Intermittent iron supplementation for improving nutrition and development in children under 12 years of age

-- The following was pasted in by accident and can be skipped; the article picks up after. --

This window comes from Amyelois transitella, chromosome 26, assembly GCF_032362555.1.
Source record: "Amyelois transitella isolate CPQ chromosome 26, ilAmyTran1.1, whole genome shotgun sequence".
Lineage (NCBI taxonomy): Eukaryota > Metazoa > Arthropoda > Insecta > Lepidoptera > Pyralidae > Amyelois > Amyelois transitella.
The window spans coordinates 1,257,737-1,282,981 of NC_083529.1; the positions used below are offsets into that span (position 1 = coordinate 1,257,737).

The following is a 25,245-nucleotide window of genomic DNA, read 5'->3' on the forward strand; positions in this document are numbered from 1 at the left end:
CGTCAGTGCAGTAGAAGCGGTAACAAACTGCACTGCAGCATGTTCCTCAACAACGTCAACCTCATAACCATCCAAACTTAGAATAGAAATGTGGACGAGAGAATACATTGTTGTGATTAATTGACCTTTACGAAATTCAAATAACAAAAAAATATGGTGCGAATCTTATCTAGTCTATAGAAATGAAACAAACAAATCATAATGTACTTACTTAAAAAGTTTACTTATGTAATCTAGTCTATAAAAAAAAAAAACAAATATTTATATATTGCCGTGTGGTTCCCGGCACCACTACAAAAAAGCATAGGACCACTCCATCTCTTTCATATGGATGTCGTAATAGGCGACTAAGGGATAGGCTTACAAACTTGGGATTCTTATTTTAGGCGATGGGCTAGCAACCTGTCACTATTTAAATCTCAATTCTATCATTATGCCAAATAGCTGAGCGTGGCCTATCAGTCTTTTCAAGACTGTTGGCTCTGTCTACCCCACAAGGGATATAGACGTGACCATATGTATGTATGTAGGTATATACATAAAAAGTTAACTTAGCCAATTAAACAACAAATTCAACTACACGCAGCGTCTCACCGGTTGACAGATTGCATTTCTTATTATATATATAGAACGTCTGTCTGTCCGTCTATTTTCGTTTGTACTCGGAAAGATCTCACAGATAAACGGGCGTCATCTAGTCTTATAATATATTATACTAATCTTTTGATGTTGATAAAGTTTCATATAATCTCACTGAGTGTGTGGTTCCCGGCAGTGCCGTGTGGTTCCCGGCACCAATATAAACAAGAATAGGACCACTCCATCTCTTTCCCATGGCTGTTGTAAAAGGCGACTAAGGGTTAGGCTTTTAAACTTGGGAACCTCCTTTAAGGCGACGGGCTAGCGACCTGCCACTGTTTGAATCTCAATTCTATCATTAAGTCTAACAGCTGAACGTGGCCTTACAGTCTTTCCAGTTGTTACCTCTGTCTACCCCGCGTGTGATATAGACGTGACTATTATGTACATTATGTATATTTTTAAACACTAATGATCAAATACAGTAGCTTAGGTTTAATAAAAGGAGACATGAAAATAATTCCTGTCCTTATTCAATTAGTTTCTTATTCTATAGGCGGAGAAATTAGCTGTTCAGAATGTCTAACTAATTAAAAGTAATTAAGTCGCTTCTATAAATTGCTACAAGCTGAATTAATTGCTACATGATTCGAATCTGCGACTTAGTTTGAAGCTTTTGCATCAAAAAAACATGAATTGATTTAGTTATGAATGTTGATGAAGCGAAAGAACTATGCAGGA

This review assessed the effects of intermittent iron supplementation, alone or in combination with other vitamins and minerals, on nutritional and developmental outcomes in children from birth to 12 years of age compared with a placebo, no intervention or daily supplementation. It found that intermittent iron supplementation is efficacious to improve haemoglobin concentrations and reduce the risk of having anaemia or iron deficiency in children younger than 12 years of age when compared with a placebo or no intervention, but it is less effective than daily supplementation to prevent or control anaemia. Intermittent supplementation may be a viable public health intervention in settings where daily supplementation has failed or has not been implemented. Information on mortality, morbidity, developmental outcomes and side effects, however, is still lacking.

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